# Get transfer function from state space

The following system is given and I'm asked to find the transfer function $$\frac{Y(s)}{U(s)}=G(s)$$ $$\bar {\dot x}=\begin{bmatrix} 0 & 1 & 0 & 0 &0 \\0 & 0 & 1 & 0 & 0 \\ 0 & -1 & -2 & 0 & 0 \\ 0 & 0 & 0 & -2 & 0\\ 0 & 0 & 0 & 0 & -3\end{bmatrix} \bar x + \begin{bmatrix} 0\\0\\1\\1\\0\end{bmatrix}u=A\bar x + Bu \\$$

$$y=\begin{bmatrix}0 & 1 & 0 & 0 & 1\end{bmatrix} \bar x$$

I haven't practised that much on state space models and I don't remember that much from matrix algebra but here's what I've thought.

I found the eigenvalues seeing the matrix as a 2x2 diagonal matrix with matrix elements therefore getting the denominator of my transfer function $$s(s+1)^2(s+2)(s+3)$$.

I also have my backdoor $$G(s)=C(sI-A)^{-1}B$$ but this includes many calculations and I guess that there is a faster solution.

• I'm trying to decide if we should migrate this somewhere like the Engineering StackExchange or the Theoretical Computer Science StackExchange... though the latter might be the best place to ask this. I honestly have never heard of state space in control systems. – KingDuken Jul 22 '17 at 22:09
• You also haven't asked an actual question. – Transistor Jul 22 '17 at 22:30
• @KingDuken, if you Google state space you will find that it is very much in the control systems subject area. – Chu Jul 22 '17 at 22:36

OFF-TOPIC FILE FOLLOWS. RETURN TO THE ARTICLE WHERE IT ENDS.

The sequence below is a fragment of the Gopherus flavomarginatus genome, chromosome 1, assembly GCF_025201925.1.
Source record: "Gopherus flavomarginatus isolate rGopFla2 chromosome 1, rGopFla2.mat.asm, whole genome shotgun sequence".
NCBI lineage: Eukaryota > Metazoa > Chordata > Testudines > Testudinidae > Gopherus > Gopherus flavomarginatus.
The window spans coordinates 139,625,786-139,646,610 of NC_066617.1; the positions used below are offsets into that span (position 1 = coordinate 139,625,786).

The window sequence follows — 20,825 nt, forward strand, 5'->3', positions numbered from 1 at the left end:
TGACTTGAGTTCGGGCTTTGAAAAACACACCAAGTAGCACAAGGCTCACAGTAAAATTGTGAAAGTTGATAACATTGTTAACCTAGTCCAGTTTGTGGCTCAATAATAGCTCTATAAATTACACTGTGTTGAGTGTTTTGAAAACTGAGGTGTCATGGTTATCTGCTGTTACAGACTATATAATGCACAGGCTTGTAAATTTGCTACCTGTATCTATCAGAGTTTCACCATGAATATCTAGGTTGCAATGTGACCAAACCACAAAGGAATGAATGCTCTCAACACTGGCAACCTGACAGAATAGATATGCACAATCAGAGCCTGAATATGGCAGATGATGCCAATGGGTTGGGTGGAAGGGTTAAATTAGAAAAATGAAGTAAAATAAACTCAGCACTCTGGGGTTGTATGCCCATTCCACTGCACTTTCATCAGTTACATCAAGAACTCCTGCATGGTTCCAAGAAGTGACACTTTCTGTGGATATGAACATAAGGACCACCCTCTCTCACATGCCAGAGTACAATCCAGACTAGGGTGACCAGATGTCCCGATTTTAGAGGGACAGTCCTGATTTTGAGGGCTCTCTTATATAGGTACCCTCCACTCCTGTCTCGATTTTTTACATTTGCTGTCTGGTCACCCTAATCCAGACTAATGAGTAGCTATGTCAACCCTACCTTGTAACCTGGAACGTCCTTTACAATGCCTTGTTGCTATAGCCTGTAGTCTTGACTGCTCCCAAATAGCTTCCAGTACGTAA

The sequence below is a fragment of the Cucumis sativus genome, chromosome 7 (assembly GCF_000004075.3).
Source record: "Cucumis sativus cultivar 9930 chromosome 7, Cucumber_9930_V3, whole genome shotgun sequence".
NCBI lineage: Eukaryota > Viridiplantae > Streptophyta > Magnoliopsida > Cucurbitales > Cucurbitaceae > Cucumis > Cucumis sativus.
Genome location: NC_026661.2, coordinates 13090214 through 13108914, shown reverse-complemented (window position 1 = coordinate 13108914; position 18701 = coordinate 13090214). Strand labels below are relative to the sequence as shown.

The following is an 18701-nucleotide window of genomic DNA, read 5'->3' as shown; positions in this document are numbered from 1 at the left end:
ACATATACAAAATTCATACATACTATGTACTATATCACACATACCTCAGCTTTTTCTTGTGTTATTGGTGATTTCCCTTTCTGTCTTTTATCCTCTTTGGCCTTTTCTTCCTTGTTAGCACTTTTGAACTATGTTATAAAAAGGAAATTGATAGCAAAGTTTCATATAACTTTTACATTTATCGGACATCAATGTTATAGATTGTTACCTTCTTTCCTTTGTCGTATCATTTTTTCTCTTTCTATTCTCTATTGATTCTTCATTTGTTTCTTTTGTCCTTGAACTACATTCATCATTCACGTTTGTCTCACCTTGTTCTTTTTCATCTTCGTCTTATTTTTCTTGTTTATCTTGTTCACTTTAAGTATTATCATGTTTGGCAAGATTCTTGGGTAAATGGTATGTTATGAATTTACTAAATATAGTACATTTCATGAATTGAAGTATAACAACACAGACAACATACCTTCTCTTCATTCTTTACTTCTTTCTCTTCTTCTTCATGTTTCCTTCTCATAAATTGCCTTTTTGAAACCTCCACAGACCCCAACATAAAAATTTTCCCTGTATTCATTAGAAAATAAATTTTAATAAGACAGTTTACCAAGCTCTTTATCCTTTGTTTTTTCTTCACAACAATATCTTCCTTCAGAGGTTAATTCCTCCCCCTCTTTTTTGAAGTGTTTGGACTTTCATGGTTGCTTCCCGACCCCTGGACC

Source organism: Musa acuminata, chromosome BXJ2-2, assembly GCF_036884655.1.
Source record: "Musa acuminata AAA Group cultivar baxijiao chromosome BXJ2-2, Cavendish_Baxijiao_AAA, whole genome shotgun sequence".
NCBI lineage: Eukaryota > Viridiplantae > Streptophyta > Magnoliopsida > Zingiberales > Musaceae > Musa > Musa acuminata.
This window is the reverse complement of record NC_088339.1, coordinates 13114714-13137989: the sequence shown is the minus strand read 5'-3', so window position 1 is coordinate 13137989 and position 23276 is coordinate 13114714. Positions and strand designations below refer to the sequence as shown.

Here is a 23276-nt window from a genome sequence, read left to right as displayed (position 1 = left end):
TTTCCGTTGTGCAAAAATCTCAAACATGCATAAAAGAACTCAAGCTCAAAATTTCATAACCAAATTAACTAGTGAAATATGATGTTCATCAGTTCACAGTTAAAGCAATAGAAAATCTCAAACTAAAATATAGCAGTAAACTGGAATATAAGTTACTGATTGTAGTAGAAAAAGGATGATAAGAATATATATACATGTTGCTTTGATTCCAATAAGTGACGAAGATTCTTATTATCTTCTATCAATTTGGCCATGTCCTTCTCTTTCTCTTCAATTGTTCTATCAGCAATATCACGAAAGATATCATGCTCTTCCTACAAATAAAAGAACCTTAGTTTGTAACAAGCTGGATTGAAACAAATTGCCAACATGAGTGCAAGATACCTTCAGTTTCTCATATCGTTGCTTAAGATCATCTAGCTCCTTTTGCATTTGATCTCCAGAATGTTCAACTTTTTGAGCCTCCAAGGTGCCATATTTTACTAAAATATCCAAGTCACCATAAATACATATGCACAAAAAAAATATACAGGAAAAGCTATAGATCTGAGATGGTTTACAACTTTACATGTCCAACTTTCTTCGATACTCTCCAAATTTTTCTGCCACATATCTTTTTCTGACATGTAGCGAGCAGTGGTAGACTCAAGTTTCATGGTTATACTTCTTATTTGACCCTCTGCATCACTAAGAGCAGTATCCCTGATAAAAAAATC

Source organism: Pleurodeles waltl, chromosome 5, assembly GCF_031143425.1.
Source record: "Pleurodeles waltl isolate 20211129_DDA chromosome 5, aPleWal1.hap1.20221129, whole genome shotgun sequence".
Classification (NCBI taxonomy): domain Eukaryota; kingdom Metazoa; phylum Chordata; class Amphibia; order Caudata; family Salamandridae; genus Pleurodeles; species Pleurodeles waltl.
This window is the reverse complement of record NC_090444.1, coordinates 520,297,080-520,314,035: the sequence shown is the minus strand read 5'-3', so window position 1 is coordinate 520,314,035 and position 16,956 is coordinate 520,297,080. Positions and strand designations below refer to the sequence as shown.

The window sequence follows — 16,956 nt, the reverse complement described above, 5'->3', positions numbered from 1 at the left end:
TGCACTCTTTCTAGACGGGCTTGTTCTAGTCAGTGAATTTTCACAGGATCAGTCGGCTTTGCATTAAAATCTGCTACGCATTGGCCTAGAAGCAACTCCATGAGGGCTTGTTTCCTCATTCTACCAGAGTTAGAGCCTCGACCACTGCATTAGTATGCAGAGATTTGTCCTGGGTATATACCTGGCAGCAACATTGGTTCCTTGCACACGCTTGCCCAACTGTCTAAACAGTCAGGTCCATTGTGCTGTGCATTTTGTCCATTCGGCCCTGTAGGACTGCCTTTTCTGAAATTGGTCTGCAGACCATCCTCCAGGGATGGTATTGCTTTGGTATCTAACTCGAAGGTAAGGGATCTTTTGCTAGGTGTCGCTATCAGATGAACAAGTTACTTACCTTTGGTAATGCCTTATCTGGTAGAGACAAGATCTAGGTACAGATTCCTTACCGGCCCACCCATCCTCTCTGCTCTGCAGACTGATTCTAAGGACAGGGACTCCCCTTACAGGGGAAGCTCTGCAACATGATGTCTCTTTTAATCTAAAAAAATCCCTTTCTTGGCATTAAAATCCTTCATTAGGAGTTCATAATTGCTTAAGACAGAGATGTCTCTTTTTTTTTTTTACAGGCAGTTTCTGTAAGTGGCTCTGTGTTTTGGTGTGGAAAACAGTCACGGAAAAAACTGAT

• Your final equation is the TF, $\frac{Y(s)}{X(s)}$, not $y(t)$. What do you mean by 'faster solution'? – Chu Jul 22 '17 at 22:45
• There is also one eigenvalue in the origin missing, i.e. $(s+1)^2(s+2)(s+3)$ needs to be multiplied with a factor $s$. – Koen Tiels Feb 17 '19 at 20:31

I think the answer should be $$\G(s) = \frac{1}{(s+1)^2}\$$, but I haven't checked it with Matlab yet. That should be
A = [0 1 0 0 0; 0 0 1 0 0; 0 -1 -2 0 0; 0 0 0 -2 0; 0 0 0 0 -3];

Since there are quite a lot of zeros in your matrices, the formula $$\G(s) = C (sI-A)^{-1}B\$$ is not as daunting to compute by hand. Since $$\C = \begin{bmatrix} 0 & 1 & 0 & 0 & 1\end{bmatrix}\$$, you only care about the second and the fifth row of $$\(sI-A)^{-1}\$$. Since $$\B=\begin{bmatrix} 0 & 0 & 1 & 1 & 0 \end{bmatrix}^T\$$, you only care about the third and the fourth column of $$\(sI-A)^{-1}\$$. The other values in $$\(sI-A)^{-1}\$$ will get multiplied by zero. This means that you only need to compute four elements of $$\(sI-A)^{-1} = \frac{adj(sI-A)}{det(sI-A)}\$$: \begin{aligned} G(s) & = C \frac{adj(sI-A)}{det(sI-A)} B \\ & = \begin{bmatrix} 0 & 1 & 0 & 0 & 1\end{bmatrix} \frac{ \begin{bmatrix} \bullet & \bullet & \bullet & \bullet & \bullet \\ \bullet & \bullet & \theta_1& \theta_2& \bullet \\ \bullet & \bullet & \bullet & \bullet & \bullet \\ \bullet & \bullet & \bullet & \bullet & \bullet \\ \bullet & \bullet & \theta_3& \theta_4& \bullet \end{bmatrix}} {s(s+1)^2(s+2)(s+3)} \begin{bmatrix} 0 \\ 0 \\ 1 \\ 1 \\ 0\end{bmatrix} \end{aligned} The four elements that you need to compute are elements of an adjugate matrix. The first element is $$\theta_1 = (-1) det( \begin{bmatrix} s & 0 & 0 & 0\\ 0 & -1 & 0 & 0\\ 0 & 0 & s+2 & 0\\ 0 & 0 & 0 & s+3 \end{bmatrix} ) = s(s+2)(s+3)$$ The other $$\\theta\$$s are zero, since there is either a zero row or a zero column in the 4 by 4 matrix of which you need to compute the determinant.
The transfer function is then equal to $$G(s) = \frac{s(s+2)(s+3)}{s(s+1)^2(s+2)(s+3)} = \frac{1}{(s+1)^2}$$